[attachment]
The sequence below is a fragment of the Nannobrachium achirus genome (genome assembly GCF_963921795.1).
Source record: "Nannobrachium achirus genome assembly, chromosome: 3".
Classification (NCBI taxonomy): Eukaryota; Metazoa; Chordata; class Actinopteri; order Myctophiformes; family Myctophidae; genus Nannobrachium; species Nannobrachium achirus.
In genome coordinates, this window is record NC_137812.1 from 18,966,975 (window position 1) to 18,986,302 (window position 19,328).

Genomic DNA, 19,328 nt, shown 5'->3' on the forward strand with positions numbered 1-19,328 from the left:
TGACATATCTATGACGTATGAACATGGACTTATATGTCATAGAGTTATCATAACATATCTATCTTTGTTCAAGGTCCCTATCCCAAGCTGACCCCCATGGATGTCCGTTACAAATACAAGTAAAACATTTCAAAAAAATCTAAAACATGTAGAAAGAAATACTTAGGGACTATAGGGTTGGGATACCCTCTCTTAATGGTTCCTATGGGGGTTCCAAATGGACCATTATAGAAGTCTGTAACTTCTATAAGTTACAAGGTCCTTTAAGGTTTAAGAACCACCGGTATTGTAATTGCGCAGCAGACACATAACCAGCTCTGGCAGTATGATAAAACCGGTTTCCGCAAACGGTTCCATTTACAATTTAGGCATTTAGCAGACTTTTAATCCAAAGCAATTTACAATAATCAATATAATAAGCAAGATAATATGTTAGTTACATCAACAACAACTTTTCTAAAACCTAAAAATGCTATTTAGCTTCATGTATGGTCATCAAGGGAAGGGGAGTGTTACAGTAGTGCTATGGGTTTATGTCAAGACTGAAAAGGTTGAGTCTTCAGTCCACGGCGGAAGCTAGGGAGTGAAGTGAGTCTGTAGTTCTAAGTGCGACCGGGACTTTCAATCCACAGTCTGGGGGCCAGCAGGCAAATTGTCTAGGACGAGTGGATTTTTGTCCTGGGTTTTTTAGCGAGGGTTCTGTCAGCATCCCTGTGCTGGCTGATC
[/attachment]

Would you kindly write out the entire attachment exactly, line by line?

The sequence below is a fragment of the Nannobrachium achirus genome (genome assembly GCF_963921795.1).
Source record: "Nannobrachium achirus genome assembly, chromosome: 3".
Classification (NCBI taxonomy): Eukaryota; Metazoa; Chordata; class Actinopteri; order Myctophiformes; family Myctophidae; genus Nannobrachium; species Nannobrachium achirus.
In genome coordinates, this window is record NC_137812.1 from 18,966,975 (window position 1) to 18,986,302 (window position 19,328).

Genomic DNA, 19,328 nt, shown 5'->3' on the forward strand with positions numbered 1-19,328 from the left:
TGACATATCTATGACGTATGAACATGGACTTATATGTCATAGAGTTATCATAACATATCTATCTTTGTTCAAGGTCCCTATCCCAAGCTGACCCCCATGGATGTCCGTTACAAATACAAGTAAAACATTTCAAAAAAATCTAAAACATGTAGAAAGAAATACTTAGGGACTATAGGGTTGGGATACCCTCTCTTAATGGTTCCTATGGGGGTTCCAAATGGACCATTATAGAAGTCTGTAACTTCTATAAGTTACAAGGTCCTTTAAGGTTTAAGAACCACCGGTATTGTAATTGCGCAGCAGACACATAACCAGCTCTGGCAGTATGATAAAACCGGTTTCCGCAAACGGTTCCATTTACAATTTAGGCATTTAGCAGACTTTTAATCCAAAGCAATTTACAATAATCAATATAATAAGCAAGATAATATGTTAGTTACATCAACAACAACTTTTCTAAAACCTAAAAATGCTATTTAGCTTCATGTATGGTCATCAAGGGAAGGGGAGTGTTACAGTAGTGCTATGGGTTTATGTCAAGACTGAAAAGGTTGAGTCTTCAGTCCACGGCGGAAGCTAGGGAGTGAAGTGAGTCTGTAGTTCTAAGTGCGACCGGGACTTTCAATCCACAGTCTGGGGGCCAGCAGGCAAATTGTCTAGGACGAGTGGATTTTTGTCCTGGGTTTTTTAGCGAGGGTTCTGTCAGCATCCCTGTGCTGGCTGATC